Replacing the successful system that private commuter shuttles use to pick up and drop off riders with fewer centralized “hub” locations would devastate an important mass transit system and choke San Francisco streets with traffic and pollution, according to a new study by the San Francisco Municipal Transportation Authority. SFMTA estimates a hub system could result in an additional 3,300 cars on city streets every day, resulting in an additional 23,000 tons of carbon and 65 million additional vehicle miles traveled every year, and putting commuters and pedestrians at increased risk of traffic accidents. The study was conducted as part of an agreement that the Bay Area Council helped broker in February with the San Francisco Board of Supervisors to regulate commuter shuttle operations.
“Less is more with the hub approach—more traffic, more emissions, more accidents,” said Adrian Covert, Vice President of Policy for the Bay Area Council. “This study confirms that the current system, which was developed thoughtfully over many, many months, is working well and getting better. Jamming commuter shuttles into fewer locations will drive down ridership, pushing thousands of riders into their cars and onto our already congested streets.”
The study examined four different scenarios for replacing the current system of 109 shuttle stops distributed along mostly large arterial streets with between one and up to 17 centralized “hubs.” Fewer stops would decrease shuttle ridership by up 54 percent, the study found, pouring as many as 3,300 more cars onto city streets and almost doubling greenhouse gas emissions. The “hub” approach would also mean the elimination of up to 230 parking spaces.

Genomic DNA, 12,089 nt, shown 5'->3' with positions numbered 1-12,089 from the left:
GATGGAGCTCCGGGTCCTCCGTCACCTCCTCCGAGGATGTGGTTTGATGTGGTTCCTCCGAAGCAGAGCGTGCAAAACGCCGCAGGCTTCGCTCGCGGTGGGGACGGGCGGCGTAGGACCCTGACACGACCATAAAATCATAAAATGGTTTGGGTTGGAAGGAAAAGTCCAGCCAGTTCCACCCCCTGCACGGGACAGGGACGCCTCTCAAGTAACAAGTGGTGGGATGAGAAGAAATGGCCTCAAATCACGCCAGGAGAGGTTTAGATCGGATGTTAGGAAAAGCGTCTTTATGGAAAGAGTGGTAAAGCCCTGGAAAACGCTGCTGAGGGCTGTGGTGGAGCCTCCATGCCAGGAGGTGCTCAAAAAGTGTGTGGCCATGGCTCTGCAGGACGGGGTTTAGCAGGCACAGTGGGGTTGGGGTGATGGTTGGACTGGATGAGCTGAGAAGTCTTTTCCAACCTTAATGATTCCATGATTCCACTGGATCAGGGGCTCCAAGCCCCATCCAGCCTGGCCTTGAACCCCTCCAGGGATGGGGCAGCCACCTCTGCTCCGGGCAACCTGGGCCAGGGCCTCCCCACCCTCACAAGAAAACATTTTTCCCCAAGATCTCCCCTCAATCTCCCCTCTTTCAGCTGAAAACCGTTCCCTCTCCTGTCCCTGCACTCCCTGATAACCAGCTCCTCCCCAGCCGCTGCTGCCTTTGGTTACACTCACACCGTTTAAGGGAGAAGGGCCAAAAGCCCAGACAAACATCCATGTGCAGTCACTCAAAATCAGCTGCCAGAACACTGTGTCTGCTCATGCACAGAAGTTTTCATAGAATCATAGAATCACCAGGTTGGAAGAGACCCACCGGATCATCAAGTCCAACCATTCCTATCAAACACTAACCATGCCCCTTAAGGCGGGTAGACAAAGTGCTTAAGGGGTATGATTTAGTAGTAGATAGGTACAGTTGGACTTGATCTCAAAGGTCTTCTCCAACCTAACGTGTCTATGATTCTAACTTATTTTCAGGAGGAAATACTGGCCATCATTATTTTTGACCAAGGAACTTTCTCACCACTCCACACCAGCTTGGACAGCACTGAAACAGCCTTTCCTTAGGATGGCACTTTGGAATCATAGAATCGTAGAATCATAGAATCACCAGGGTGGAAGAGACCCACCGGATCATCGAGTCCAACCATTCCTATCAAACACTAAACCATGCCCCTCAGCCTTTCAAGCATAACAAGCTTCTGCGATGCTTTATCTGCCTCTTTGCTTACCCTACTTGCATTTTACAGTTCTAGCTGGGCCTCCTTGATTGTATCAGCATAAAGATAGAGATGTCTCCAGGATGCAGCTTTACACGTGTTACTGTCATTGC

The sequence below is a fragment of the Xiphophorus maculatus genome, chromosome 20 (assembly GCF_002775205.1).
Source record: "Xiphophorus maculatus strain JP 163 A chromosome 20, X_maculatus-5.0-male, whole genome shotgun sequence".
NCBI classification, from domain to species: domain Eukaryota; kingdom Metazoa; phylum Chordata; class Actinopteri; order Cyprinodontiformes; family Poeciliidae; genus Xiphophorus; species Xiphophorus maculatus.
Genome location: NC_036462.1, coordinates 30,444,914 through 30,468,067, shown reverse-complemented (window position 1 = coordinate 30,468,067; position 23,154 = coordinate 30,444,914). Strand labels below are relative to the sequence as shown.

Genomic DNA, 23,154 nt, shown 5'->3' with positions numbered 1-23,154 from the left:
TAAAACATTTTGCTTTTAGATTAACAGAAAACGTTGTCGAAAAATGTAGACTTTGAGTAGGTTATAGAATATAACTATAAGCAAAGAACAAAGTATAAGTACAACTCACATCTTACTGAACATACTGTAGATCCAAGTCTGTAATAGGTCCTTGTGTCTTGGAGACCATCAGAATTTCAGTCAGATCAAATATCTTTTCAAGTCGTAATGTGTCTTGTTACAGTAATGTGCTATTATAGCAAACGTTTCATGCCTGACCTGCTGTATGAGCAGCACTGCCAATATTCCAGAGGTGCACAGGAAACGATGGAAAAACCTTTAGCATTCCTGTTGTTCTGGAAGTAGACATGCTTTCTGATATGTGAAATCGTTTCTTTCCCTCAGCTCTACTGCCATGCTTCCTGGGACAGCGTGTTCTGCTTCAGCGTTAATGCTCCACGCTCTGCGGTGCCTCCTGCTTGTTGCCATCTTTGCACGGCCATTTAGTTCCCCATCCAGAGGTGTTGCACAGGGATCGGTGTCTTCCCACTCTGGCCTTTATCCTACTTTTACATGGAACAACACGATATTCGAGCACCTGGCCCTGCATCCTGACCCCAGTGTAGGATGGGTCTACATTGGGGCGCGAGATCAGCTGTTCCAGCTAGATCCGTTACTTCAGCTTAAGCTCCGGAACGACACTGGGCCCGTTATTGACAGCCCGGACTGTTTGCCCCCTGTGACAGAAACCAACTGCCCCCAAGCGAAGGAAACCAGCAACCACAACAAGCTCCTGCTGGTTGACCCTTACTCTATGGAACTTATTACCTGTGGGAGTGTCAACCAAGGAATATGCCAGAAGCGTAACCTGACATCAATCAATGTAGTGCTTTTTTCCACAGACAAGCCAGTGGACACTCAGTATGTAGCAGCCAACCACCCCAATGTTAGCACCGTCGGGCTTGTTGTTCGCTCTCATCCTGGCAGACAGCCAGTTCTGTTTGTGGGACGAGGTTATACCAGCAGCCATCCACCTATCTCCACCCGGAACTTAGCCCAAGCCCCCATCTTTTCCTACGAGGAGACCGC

“This study was extremely valuable in showing that the current system for regulating commuter shuttles is the most effective in keeping down traffic, keeping streets safe and keeping our air clean,” Covert said.
The study findings are scheduled to be presented at the SFMTA Board of Directors meeting on Tuesday, November 15 at 1 p.m. along with a mid-year review of the existing Commuter Shuttle Program. See the full report>>
SFMTA’s Board will also receive a mid-year review of the Commuter Shuttle Program, which clearly shows the city’s current regulations are working, and that shuttles are getting cleaner, more efficient, and moving away from non-arterial streets. The SFMTA found 76 percent of the fleet now meets 2012 emissions standards or better, up from 59 percent during the pilot program. Shuttles have become more efficient by adding over 1,000 riders using the same number of stop-events. In addition, use of non-arterial streets is down from 26 percent to 9 percent.
- Shuttle ridership predicted to drop by up to 54 percent
- Equivalent of up to 3,300 more cars on the road
- Up to an additional 65 million VMTs added to city streets
- Up to 40,000 tons of CO2
- “Increased risk of collisions in general”
- Significant removal of parking
- More competition for parking
- $2.1 million in permit fees through August 2016
- Ridership is up from 8,500 (pilot) to 9,800
- Stop events are the same (3,200) so efficiency is increasing
- Complaints have remained stable
- Use of shared MUNI zones is down from 72% (pilot) to 57% (shift to white zones).
- Use of non-arterial streets is down from 26% (pilot) to 9% of current shuttle stops
- Use of vehicles that meet 2012 emissions standards or better is up from 59% (pilot) to 76%